Planet Fitness CMO Recounts Pandemic Pivot

The arrival of the pandemic in first quarter 2020 brought 52 consecutive quarters of growth at Planet Fitness to a screeching halt. 

The company had just opened its 2000th club. Jeremy Tucker, formerly the head of Nissan’s North American marketing, had been CMO at the company for a little over 100 days.

“We closed all of our Planet Fitness locations within a matter of days, most of them within a 24-hour period,” Tucker recounted during his speech Friday at the ANA Masters of Marketing. “It was an unprecedented situation for brick and mortar businesses.”

It's a time like this when a CMO’s relationship with the CEO and and CFO really matters, he said.

Tucker said he had the support of his C-suite, and they devised a way to quickly pivot. "We knew we had to get people off the couch, to get them moving.”



Improving physical health was important to help reduce risks associated with the virus. Americans by and large are not a healthy demographic. Seventy percent are overweight and 43% are obese. 

“We needed to get people off the couch, but we needed to bring the judgement-free zone to them,” Tucker said. “We had to meet members where they were, to inspire them to get moving.”

In mid-March, anticipating the closure of clubs, the company’s marketing team quickly devised the “United We Move” home work-ins campaign, which offered free workouts for everyone via Planet Fitness social media. 

“We needed to tell our members, and our prospects, we’ve got your back,” he said. Even though it wasn't charging for memberships while closed, the company saw the value in maintaining relationships and helping both members and non-members to move. 

Unlike most of the ads running in March, the company took a decidedly different tone.

“We had to work really hard to maintain our brand tone and the fun of the judgment-free zone,”  Tucker said.

He recalled the conversation he had with his team.

“For the love of god, no piano music, no black and white photography, and please, no voiceovers that say ‘in these unprecedented times, the uncertainty, and together together together,’” he noted, mocking the somber tone of most of the ads that were hitting the airwaves in March. “We needed to do it our way. Even without a single club open, we did not go dark.”

The company enlisted celebrity trainers to televise workouts from their homes. Despite some technical glitches that the company was very honest about, the effort was a huge success. 

Planet Fitness has broadcast 187 live workouts and counting. Facebook followers have risen 6.3%, YouTube subscribers are up a whopping 248%. The company’s social channels have logged 45 million views. Over 22 million people have joined in across 36 countries, with over 5 billion impressions to date.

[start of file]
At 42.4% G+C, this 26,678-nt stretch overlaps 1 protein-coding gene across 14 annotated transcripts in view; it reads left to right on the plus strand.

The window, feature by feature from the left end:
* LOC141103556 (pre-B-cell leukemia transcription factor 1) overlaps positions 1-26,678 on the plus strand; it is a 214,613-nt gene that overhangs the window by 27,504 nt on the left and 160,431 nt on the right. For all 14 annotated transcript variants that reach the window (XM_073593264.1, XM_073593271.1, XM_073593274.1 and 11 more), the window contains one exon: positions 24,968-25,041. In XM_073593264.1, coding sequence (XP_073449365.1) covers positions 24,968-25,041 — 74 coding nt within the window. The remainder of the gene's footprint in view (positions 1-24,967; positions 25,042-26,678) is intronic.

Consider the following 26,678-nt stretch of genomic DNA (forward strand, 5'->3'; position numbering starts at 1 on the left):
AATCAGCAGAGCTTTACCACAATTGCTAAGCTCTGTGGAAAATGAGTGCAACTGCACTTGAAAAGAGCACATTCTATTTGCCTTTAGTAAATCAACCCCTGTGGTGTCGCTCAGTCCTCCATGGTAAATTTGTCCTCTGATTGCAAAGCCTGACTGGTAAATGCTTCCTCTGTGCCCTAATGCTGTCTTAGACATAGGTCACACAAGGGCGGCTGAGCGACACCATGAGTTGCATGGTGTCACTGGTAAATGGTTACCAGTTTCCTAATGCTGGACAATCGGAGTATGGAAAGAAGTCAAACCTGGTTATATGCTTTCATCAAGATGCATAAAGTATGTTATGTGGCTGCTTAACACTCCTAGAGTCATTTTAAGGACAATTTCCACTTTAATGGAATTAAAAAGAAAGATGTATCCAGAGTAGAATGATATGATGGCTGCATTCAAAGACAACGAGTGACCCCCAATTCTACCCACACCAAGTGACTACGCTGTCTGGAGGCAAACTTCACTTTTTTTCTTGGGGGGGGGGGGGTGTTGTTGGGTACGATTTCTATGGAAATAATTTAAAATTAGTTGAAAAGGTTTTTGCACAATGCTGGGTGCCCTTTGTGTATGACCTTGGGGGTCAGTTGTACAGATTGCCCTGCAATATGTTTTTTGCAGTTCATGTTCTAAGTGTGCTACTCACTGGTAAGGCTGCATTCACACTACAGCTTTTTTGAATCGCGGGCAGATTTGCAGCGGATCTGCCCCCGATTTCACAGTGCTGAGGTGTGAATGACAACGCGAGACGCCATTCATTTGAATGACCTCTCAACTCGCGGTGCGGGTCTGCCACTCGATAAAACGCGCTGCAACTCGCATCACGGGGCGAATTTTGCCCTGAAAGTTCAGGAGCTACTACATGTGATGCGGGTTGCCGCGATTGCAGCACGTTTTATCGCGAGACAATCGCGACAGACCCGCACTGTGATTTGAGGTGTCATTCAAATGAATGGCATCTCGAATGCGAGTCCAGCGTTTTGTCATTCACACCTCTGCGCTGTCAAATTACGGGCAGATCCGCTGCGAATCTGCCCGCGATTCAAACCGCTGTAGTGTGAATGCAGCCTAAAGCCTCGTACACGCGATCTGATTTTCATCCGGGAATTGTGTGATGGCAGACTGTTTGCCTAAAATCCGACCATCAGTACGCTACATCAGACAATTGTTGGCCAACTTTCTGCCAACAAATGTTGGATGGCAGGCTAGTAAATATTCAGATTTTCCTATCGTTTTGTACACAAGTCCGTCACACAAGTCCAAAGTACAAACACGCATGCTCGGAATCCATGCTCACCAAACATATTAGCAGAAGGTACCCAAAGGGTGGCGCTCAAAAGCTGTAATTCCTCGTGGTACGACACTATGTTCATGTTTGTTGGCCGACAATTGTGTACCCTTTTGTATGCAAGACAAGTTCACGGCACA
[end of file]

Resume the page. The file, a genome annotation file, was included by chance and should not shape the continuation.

Clubs started to reopen across the country during the summer. And despite a huge and transparent safety playbook, members were experiencing fear, uncertainty and doubt. 

“These new barriers are real,” Tucker said. “But to take them off, we have to be human. The question becomes, how do you drive reassurance, and communicate our commitment to wellness with the truth, while not being clinical, preachy or cold? How do you take away the fear of what to expect when a member chooses to re-enter our clubs?”

The company launched its “Clean-siderate” program and “the Planet Fitness Clean Thumb,” which involves members.

“Of course, we have to remain agile, because after all the life of a marketer is constant improvement,” he said. “To further showcase our safety protocols and drive adoption of the new in-club experience, we actually pivoted ‘United We Move,’ going from home work-ins to workouts back in our clubs, so we can show Clean-siderate in action.”

Planet Fitness trainers have emerged as the beacons of the club’s ideals. 

“You cannot be a force for good alone,” Tucker said. “You have to celebrate and surround yourself and look for good people. And promise yourself never to work with or for jerks.”

He offered some closing words of advice to the ANA conference viewers. 

“This is a time for all of us to redefine our marketing playbook because each of us, we are all a culmination and combination of our unique experiences and we can use that to powerfully chart the future, because it’s going to continue to change,” Tucker said.

“Being a marketer today is not for the faint of heart or the nostalgic. It takes hope for the future and a big, big serving of grit -- and none of us having the brilliance or the endurance to do it alone.”

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